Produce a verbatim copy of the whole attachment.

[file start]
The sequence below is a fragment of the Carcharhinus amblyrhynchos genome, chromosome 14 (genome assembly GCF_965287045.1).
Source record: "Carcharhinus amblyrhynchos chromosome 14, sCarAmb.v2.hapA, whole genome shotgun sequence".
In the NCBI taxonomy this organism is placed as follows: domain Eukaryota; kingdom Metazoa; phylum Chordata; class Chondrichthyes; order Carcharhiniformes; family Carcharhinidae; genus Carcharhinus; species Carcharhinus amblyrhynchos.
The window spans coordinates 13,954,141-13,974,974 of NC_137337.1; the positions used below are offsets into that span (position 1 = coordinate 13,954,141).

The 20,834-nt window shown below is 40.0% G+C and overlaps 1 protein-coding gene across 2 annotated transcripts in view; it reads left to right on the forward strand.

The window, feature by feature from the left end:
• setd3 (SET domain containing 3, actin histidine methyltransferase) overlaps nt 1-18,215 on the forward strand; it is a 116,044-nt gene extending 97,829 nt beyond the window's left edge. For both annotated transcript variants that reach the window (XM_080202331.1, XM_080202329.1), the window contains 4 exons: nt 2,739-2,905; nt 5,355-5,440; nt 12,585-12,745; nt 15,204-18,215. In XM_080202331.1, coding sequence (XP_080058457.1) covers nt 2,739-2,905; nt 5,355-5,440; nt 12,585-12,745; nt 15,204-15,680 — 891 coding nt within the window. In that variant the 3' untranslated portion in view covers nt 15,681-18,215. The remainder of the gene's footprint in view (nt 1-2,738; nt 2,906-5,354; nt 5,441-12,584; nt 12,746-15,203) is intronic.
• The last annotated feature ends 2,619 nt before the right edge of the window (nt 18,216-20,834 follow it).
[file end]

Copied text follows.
The sequence below is a fragment of the Carcharhinus amblyrhynchos genome, chromosome 14 (genome assembly GCF_965287045.1).
Source record: "Carcharhinus amblyrhynchos chromosome 14, sCarAmb.v2.hapA, whole genome shotgun sequence".
In the NCBI taxonomy this organism is placed as follows: domain Eukaryota; kingdom Metazoa; phylum Chordata; class Chondrichthyes; order Carcharhiniformes; family Carcharhinidae; genus Carcharhinus; species Carcharhinus amblyrhynchos.
The window spans coordinates 13,954,141-13,974,974 of NC_137337.1; the positions used below are offsets into that span (position 1 = coordinate 13,954,141).

The 20,834-nt window shown below is 40.0% G+C and overlaps 1 protein-coding gene across 2 annotated transcripts in view; it reads left to right on the forward strand.

The window, feature by feature from the left end:
• setd3 (SET domain containing 3, actin histidine methyltransferase) overlaps nt 1-18,215 on the forward strand; it is a 116,044-nt gene extending 97,829 nt beyond the window's left edge. For both annotated transcript variants that reach the window (XM_080202331.1, XM_080202329.1), the window contains 4 exons: nt 2,739-2,905; nt 5,355-5,440; nt 12,585-12,745; nt 15,204-18,215. In XM_080202331.1, coding sequence (XP_080058457.1) covers nt 2,739-2,905; nt 5,355-5,440; nt 12,585-12,745; nt 15,204-15,680 — 891 coding nt within the window. In that variant the 3' untranslated portion in view covers nt 15,681-18,215. The remainder of the gene's footprint in view (nt 1-2,738; nt 2,906-5,354; nt 5,441-12,584; nt 12,746-15,203) is intronic.
• The last annotated feature ends 2,619 nt before the right edge of the window (nt 18,216-20,834 follow it).